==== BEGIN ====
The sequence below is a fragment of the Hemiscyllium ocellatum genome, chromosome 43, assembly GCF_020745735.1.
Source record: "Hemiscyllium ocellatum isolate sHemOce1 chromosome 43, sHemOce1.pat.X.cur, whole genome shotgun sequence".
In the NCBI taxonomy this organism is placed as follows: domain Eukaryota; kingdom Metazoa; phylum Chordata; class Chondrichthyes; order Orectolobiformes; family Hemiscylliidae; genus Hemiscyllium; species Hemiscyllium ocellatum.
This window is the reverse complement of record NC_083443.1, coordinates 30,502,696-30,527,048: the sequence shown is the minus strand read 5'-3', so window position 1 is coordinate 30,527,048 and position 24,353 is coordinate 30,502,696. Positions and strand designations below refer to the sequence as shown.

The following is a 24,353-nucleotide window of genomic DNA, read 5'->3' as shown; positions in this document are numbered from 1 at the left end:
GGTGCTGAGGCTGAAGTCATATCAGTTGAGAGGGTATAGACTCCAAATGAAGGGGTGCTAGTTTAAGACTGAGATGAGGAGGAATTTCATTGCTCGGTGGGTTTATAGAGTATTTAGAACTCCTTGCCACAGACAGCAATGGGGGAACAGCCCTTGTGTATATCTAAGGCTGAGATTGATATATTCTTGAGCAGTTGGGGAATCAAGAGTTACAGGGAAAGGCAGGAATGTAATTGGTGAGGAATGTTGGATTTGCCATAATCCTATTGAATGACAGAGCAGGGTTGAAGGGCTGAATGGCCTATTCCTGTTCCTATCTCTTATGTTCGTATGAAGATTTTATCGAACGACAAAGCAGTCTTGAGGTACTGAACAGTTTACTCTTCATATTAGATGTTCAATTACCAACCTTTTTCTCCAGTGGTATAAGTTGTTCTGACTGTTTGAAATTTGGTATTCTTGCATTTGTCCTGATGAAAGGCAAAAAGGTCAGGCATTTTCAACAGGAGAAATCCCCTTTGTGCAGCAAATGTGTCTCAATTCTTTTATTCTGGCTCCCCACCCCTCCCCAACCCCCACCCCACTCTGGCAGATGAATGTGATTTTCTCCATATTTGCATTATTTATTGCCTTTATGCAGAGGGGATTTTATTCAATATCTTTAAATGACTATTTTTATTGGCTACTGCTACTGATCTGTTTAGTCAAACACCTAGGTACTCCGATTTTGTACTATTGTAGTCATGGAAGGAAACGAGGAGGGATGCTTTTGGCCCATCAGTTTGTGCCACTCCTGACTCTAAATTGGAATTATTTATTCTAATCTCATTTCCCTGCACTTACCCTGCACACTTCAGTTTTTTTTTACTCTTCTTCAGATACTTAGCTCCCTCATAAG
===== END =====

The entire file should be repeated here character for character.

The sequence below is a fragment of the Hemiscyllium ocellatum genome, chromosome 43, assembly GCF_020745735.1.
Source record: "Hemiscyllium ocellatum isolate sHemOce1 chromosome 43, sHemOce1.pat.X.cur, whole genome shotgun sequence".
In the NCBI taxonomy this organism is placed as follows: domain Eukaryota; kingdom Metazoa; phylum Chordata; class Chondrichthyes; order Orectolobiformes; family Hemiscylliidae; genus Hemiscyllium; species Hemiscyllium ocellatum.
This window is the reverse complement of record NC_083443.1, coordinates 30,502,696-30,527,048: the sequence shown is the minus strand read 5'-3', so window position 1 is coordinate 30,527,048 and position 24,353 is coordinate 30,502,696. Positions and strand designations below refer to the sequence as shown.

The following is a 24,353-nucleotide window of genomic DNA, read 5'->3' as shown; positions in this document are numbered from 1 at the left end:
GGTGCTGAGGCTGAAGTCATATCAGTTGAGAGGGTATAGACTCCAAATGAAGGGGTGCTAGTTTAAGACTGAGATGAGGAGGAATTTCATTGCTCGGTGGGTTTATAGAGTATTTAGAACTCCTTGCCACAGACAGCAATGGGGGAACAGCCCTTGTGTATATCTAAGGCTGAGATTGATATATTCTTGAGCAGTTGGGGAATCAAGAGTTACAGGGAAAGGCAGGAATGTAATTGGTGAGGAATGTTGGATTTGCCATAATCCTATTGAATGACAGAGCAGGGTTGAAGGGCTGAATGGCCTATTCCTGTTCCTATCTCTTATGTTCGTATGAAGATTTTATCGAACGACAAAGCAGTCTTGAGGTACTGAACAGTTTACTCTTCATATTAGATGTTCAATTACCAACCTTTTTCTCCAGTGGTATAAGTTGTTCTGACTGTTTGAAATTTGGTATTCTTGCATTTGTCCTGATGAAAGGCAAAAAGGTCAGGCATTTTCAACAGGAGAAATCCCCTTTGTGCAGCAAATGTGTCTCAATTCTTTTATTCTGGCTCCCCACCCCTCCCCAACCCCCACCCCACTCTGGCAGATGAATGTGATTTTCTCCATATTTGCATTATTTATTGCCTTTATGCAGAGGGGATTTTATTCAATATCTTTAAATGACTATTTTTATTGGCTACTGCTACTGATCTGTTTAGTCAAACACCTAGGTACTCCGATTTTGTACTATTGTAGTCATGGAAGGAAACGAGGAGGGATGCTTTTGGCCCATCAGTTTGTGCCACTCCTGACTCTAAATTGGAATTATTTATTCTAATCTCATTTCCCTGCACTTACCCTGCACACTTCAGTTTTTTTTTACTCTTCTTCAGATACTTAGCTCCCTCATAAG